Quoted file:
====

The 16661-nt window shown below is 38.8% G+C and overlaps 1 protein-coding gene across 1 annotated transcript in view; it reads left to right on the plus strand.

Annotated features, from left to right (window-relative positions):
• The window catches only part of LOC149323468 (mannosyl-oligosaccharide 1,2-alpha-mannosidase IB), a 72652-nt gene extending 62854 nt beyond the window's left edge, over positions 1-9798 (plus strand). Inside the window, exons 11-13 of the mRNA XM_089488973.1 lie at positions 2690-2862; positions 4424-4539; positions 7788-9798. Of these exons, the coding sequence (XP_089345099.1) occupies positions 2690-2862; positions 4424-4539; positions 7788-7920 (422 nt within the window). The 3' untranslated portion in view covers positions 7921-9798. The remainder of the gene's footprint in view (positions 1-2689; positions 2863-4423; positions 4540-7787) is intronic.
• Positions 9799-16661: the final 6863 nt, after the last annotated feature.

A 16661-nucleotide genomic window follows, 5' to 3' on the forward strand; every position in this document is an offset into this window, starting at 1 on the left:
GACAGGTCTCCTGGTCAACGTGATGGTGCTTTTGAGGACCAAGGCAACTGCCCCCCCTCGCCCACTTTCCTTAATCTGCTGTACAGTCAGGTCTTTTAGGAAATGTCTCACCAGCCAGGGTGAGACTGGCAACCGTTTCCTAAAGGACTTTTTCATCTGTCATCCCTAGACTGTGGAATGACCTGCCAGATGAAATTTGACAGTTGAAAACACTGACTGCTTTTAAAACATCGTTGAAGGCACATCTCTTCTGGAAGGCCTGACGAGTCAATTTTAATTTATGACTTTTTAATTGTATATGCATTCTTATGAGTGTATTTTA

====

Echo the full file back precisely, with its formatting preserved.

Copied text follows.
The 16661-nt window shown below is 38.8% G+C and overlaps 1 protein-coding gene across 1 annotated transcript in view; it reads left to right on the plus strand.

Annotated features, from left to right (window-relative positions):
• The window catches only part of LOC149323468 (mannosyl-oligosaccharide 1,2-alpha-mannosidase IB), a 72652-nt gene extending 62854 nt beyond the window's left edge, over positions 1-9798 (plus strand). Inside the window, exons 11-13 of the mRNA XM_089488973.1 lie at positions 2690-2862; positions 4424-4539; positions 7788-9798. Of these exons, the coding sequence (XP_089345099.1) occupies positions 2690-2862; positions 4424-4539; positions 7788-7920 (422 nt within the window). The 3' untranslated portion in view covers positions 7921-9798. The remainder of the gene's footprint in view (positions 1-2689; positions 2863-4423; positions 4540-7787) is intronic.
• Positions 9799-16661: the final 6863 nt, after the last annotated feature.

A 16661-nucleotide genomic window follows, 5' to 3' on the forward strand; every position in this document is an offset into this window, starting at 1 on the left:
GACAGGTCTCCTGGTCAACGTGATGGTGCTTTTGAGGACCAAGGCAACTGCCCCCCCTCGCCCACTTTCCTTAATCTGCTGTACAGTCAGGTCTTTTAGGAAATGTCTCACCAGCCAGGGTGAGACTGGCAACCGTTTCCTAAAGGACTTTTTCATCTGTCATCCCTAGACTGTGGAATGACCTGCCAGATGAAATTTGACAGTTGAAAACACTGACTGCTTTTAAAACATCGTTGAAGGCACATCTCTTCTGGAAGGCCTGACGAGTCAATTTTAATTTATGACTTTTTAATTGTATATGCATTCTTATGAGTGTATTTTA